Broken Record: Redskins Near Goal Line, Then Bog Down
Monday, September 21, 2009
When Jason Campbell came to the sideline Sunday afternoon at FedEx Field -- another journey inside the 10-yard line completed without a touchdown -- Jim Zorn followed him to the bench. There, Campbell sat, and Zorn bent over. The quarterback listened. The coach talked. And none of it changed any of the problems that arose for the Washington Redskins. The closer they crept to the St. Louis Rams' end zone, the further they seemed from scoring.
"We're not going to stay there," Zorn said. "That is really the bottom line here. I have got to look at this thing very hard because it is my responsibility."
Move aside the baseball-style score of the Redskins' 9-7 victory over the Rams, and the statistics look just fine. Washington gained 362 total yards, held the ball nearly 10 more minutes than the Rams, had four possessions of at least 13 plays and could have easily scored four touchdowns. The problem: In four trips inside the Rams 11-yard line (discounting the final possession, in which Campbell merely knelt on the ball), the Redskins failed to cross the goal line.
Washington's second possession started at its own 14, and Campbell efficiently moved the offense deep into St. Louis territory. When running back Clinton Portis burst through for an 11-yard gain, Washington had first and goal at the 8.
"We had a little momentum in the drive," left tackle Chris Samuels said, "and felt like we were going to score."
Then Portis was stuffed for a one-yard gain. Portis took a shovel pass from Campbell, ran into his own man, and lunged ahead to the 3. And on third down, Zorn called another pass play. Second-year wide receiver Devin Thomas -- big and physical, drafted for this kind of situation -- was lined up to the right. But Thomas got caught up at the line of scrimmage.
"The guy sealed me off, and I had to get to the opposite side," Thomas said. "I almost thought I was out of the picture, but Jason was still alive in the backfield."
The protection held up, and Campbell held in, long enough that Thomas fought free and came across the middle, just across the goal line. "I tried to pop him the ball," Campbell said, and it came in hot.
"I always tell them down there, when the ball's on the 5-yard line or in, when the ball comes through the line of scrimmage, you've got to locate it very quickly," Zorn said. "It gets real crowded down there."
The ball came through quickly. It hit Thomas, he couldn't hold on, and the first red-zone failure was complete.
"Whether it's an easy catch or a hard catch, as a receiver, you put it on yourself," Thomas said. "If the ball's in your area, you got to make the catch. I definitely put it on me."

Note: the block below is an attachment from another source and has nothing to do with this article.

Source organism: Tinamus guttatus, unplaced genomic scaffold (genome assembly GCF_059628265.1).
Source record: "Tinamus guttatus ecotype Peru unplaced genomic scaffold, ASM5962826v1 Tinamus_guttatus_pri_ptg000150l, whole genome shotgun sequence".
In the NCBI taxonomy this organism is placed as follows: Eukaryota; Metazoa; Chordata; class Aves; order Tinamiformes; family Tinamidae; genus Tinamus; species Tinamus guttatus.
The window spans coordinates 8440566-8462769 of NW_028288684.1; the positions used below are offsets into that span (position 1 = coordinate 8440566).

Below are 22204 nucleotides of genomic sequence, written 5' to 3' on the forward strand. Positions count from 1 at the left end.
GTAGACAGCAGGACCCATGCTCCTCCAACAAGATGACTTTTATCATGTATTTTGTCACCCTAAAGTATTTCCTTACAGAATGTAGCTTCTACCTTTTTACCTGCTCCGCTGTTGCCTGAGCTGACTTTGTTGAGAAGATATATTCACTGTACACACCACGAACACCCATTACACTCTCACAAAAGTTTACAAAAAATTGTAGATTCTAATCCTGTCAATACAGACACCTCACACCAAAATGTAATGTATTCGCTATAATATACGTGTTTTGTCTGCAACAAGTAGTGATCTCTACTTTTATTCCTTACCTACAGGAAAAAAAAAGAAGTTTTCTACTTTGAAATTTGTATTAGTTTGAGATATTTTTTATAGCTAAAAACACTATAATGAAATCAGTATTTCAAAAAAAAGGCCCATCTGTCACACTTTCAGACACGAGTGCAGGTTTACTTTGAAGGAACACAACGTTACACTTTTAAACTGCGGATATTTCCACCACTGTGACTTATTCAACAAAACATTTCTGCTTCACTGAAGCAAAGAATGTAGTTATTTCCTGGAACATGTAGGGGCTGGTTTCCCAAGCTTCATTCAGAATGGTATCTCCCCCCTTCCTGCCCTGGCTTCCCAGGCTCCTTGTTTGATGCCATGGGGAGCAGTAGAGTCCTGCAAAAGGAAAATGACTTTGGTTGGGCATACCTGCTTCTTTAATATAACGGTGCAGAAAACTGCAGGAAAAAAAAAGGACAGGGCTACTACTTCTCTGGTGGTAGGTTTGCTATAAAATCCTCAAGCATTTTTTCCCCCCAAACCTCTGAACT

On their next possession, starting at their own 26, the Redskins got four more first downs, a good third-down throw from Campbell to Santana Moss, and had another first and goal from the 8. The results this time: Portis for a two-yard loss, and then a bit of a second-down surprise in the form of a pass to fullback Mike Sellers, who cut down a seam in the middle.
"No one expects Mike in that situation, down deep into the red zone," Campbell said, but there he was, wide open. Campbell zipped him the ball. Sellers, a stride from cracking the goal line, couldn't hang on. Sellers threw himself to the turf, seething. He declined to comment afterward.
"Mike's such a competitor, he was talking about that play the whole game," Campbell said. "I kept telling him, 'Mike, just move on. Just move on. There's nothing you can do about it, so just let it go.' "
Campbell's third-down throw to Antwaan Randle El was way over his head, and Washington's entire offense had to let that go.
On Washington's first possession of the third quarter, Campbell hit Randle El with a 24-yard seam pass, giving the Redskins a first and goal from the 7. Here's what followed: Portis for no gain, Portis for two yards up the middle and Portis -- what? -- rolling right, looking to pass?
"That was a play in that particular situation that really had a chance to go," Zorn said. The play was designed for Cooley, who was dragging across the back of the end zone. Portis, who left the locker room after the game without speaking to reporters, saw the tight end come free, and he let it loose.
"When Clinton threw it, I thought I had a good shot at it," Cooley said. "I felt like I was going to get it."
Two problems: Cooley caught his foot in the turf and fell, and the Redskins were called for holding on the play anyway. Another field goal.
The Redskins' last true attempt came when they could have salted the game away, when Zorn had already gone for it on fourth down to keep a drive alive late in the fourth quarter. With first and 10 from the 11, Zorn went to Ladell Betts twice, then to Portis. Fourth and one at the 2. Campbell lined up and saw the Rams loaded to the left side. The play was to Portis just that way. But deep in the red zone, Zorn doesn't want Campbell changing plays, lest a communication problem cause a costly turnover.
So they ran Portis, to the left side. The Rams crushed him, a two-yard loss.
The result for the day: Four trips inside the 11, 13 offensive plays run, 0 touchdowns, 3 field goals.
"I can wave all kinds of magic wands but I have to come up with the right play and put our guys in the right position," Zorn said. "We will figure out more and more about what we need to do to finish these drives."